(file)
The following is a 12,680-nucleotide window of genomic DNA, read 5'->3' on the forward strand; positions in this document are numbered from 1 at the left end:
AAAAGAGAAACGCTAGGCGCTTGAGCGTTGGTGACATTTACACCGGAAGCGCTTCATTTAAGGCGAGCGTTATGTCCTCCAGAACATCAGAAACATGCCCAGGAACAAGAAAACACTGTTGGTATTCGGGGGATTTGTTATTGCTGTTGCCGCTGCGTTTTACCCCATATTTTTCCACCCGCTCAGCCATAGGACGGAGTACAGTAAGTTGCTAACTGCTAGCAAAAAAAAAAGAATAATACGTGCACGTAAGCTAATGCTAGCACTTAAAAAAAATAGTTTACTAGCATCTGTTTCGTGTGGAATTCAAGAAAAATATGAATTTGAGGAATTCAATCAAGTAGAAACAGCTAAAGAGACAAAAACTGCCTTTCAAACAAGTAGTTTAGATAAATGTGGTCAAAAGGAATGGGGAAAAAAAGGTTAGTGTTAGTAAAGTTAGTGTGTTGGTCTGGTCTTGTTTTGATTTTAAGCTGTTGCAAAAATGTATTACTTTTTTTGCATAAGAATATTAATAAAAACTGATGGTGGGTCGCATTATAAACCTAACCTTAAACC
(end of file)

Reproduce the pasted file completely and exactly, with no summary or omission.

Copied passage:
The following is a 12,680-nucleotide window of genomic DNA, read 5'->3' on the forward strand; positions in this document are numbered from 1 at the left end:
AAAAGAGAAACGCTAGGCGCTTGAGCGTTGGTGACATTTACACCGGAAGCGCTTCATTTAAGGCGAGCGTTATGTCCTCCAGAACATCAGAAACATGCCCAGGAACAAGAAAACACTGTTGGTATTCGGGGGATTTGTTATTGCTGTTGCCGCTGCGTTTTACCCCATATTTTTCCACCCGCTCAGCCATAGGACGGAGTACAGTAAGTTGCTAACTGCTAGCAAAAAAAAAAGAATAATACGTGCACGTAAGCTAATGCTAGCACTTAAAAAAAATAGTTTACTAGCATCTGTTTCGTGTGGAATTCAAGAAAAATATGAATTTGAGGAATTCAATCAAGTAGAAACAGCTAAAGAGACAAAAACTGCCTTTCAAACAAGTAGTTTAGATAAATGTGGTCAAAAGGAATGGGGAAAAAAAGGTTAGTGTTAGTAAAGTTAGTGTGTTGGTCTGGTCTTGTTTTGATTTTAAGCTGTTGCAAAAATGTATTACTTTTTTTGCATAAGAATATTAATAAAAACTGATGGTGGGTCGCATTATAAACCTAACCTTAAACC